| "Wherever he steps, whatever he touches, whatever he leaves, even unconsciously, will serve as a silent witness against him. Not only his fingerprints or his footprints, but his hair, the fibers from his clothes, the glass he breaks, the tool mark he leaves, the paint he scratches, the blood or semen he deposits or collects. All of these and more, bear mute witness against him. This is evidence that does not forget. It is not confused by the excitement of the moment. It is not absent because human witnesses are. It is factual evidence. Physical evidence cannot be wrong, it cannot perjure itself, it cannot be wholly absent. Only its interpretation can err. Only human failure to find it, study and understand it, can diminish its value." Paul L Kirk - PhD|
'Unlike others before him, Kirk understood the limits of the principle and argued for caution in the interpretation of exchange evidence.'
An Innocent mans life destroyed all for the sake of the integrity of the British judicial system - a conviction at any cost!
Joan Albert’s killer(s) remain AT LARGE over 11 years on!
The main plank of the prosecution's case is that black flock fibres and green polyester fibres found in addresses and vehicles associated with Simon were said to be "indistinguishable" from those found on the deceased and at the crime scene.
The fibres that were said to be green, by the Crowns ‘experts,’ were actually carbon black!
Read more about the fibre evidence here - https://sites.google.com/site/thecaseofsimonhall/documents
Suffolk police and the Forensic Science Services (FSS) failed to follow the correct fibre trail!
We now know that the killer(s) was wearing something made of grey sweatshirt material.
If Suffolk police & the FSS can get the colours of fibres wrong, then they almost certainly would have eliminated priority leads, which could have led to the apprehension of the person(s) responsible!
Suffolk police & the FSS made numerous mistakes from beginning to end, also failing to follow correct procedural guidelines throughout the entire murder investigation.
Infact, ALL evidence found at the murder scene pointed away from Simon and toward others. Glass particles, paint fragments, soil samples and any fibres found at the murder scene and all other trace evidence such as carpet fibres, fibres from Joan Albert’s dressing gown, blood, hairs etc were not found at any location attributed to Simon!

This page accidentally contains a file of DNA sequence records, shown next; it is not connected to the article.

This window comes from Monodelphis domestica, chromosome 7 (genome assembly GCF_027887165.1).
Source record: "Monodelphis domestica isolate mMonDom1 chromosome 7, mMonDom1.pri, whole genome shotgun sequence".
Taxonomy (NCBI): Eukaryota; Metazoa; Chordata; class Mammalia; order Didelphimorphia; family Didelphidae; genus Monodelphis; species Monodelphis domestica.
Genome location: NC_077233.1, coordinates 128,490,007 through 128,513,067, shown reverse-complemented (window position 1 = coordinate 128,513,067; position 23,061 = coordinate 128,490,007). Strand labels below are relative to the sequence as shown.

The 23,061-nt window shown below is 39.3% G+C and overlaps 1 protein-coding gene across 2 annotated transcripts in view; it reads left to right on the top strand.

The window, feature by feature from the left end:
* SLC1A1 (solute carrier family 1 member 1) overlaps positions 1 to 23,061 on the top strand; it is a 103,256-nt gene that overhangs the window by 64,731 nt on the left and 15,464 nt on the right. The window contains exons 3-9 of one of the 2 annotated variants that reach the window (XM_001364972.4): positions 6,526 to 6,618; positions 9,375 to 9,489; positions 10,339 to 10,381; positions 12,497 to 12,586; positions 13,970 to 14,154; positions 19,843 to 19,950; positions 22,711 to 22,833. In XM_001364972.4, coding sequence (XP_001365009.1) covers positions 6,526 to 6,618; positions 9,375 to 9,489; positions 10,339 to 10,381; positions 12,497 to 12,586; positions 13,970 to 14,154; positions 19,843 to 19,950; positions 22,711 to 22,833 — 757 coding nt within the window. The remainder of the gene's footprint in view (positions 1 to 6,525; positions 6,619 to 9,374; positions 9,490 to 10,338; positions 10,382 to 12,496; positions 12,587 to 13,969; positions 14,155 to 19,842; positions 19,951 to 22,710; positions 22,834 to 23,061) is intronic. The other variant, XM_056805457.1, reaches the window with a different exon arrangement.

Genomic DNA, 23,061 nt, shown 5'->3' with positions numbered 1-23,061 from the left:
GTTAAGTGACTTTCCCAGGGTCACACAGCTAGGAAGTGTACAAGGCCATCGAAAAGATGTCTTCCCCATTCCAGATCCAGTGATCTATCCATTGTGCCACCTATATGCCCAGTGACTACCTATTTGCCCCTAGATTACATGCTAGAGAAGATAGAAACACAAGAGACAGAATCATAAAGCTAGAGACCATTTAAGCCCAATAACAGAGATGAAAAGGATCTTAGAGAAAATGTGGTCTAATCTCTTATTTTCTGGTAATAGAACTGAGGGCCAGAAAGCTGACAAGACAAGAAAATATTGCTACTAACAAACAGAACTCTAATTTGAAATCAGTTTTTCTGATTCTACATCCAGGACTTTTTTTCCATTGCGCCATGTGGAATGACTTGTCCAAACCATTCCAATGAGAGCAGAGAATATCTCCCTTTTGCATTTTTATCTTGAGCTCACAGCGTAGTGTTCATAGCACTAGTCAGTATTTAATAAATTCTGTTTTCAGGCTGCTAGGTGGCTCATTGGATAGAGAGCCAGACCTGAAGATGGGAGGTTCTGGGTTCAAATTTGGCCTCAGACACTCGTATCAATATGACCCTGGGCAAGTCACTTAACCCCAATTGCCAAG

Simon had no motive!
Simon had a solid alibi for the night in question save for the time when he dropped his friend home in Ipswich at 6am and drove back to his parents house in Capel St Mary, arriving at approx 6.15am.
The prosecution concocted a theory to place the time of death to coincide with this 'window of opportunity' when Simon was travelling home but the stomach contents, combined with knowledge of Joan Albert’s habitual nature, and the noises heard by over a dozen villagers living near Boydland's, all pointed to a much earlier time of death (approx 2am)!
There is a link to a burglary in Higham (a small village approx 9 miles South West of Capel St Mary) in which the MO (modus operandi) was the same:
* both were elderly residents
* both properties were entered via a kitchen window, which was smashed to gain entry
* both residents collected antiques and lived alone
The Higham burglary is where it is believed the knife which was used to murder Joan Albert was stolen.
A size 5 trainer style sole footwear mark was recovered from the burglary in Higham.
Witnesses from the village of Capel St Mary have said that Suffolk police were originally looking at teenagers with a size 5-6 trainer shoe size.
A size 5 trainer style sole footwear mark was also recovered from 15 Boydlands but was not processed by the police or FSS, therefore not investigated!
Suffolk police failed to attend reports of a disturbance at another property in Capel St Mary on the same night as the murder.
The owners of this property were woken at around 2am after their dogs alerted them by barking loudly to noises in the garden.
The following morning the owners of the property found evidence to suggest someone had been in the garden - footwear marks and a broken fence.
By the time Suffolk police attended, some 2 weeks later, the footmarks had been washed away by the rain.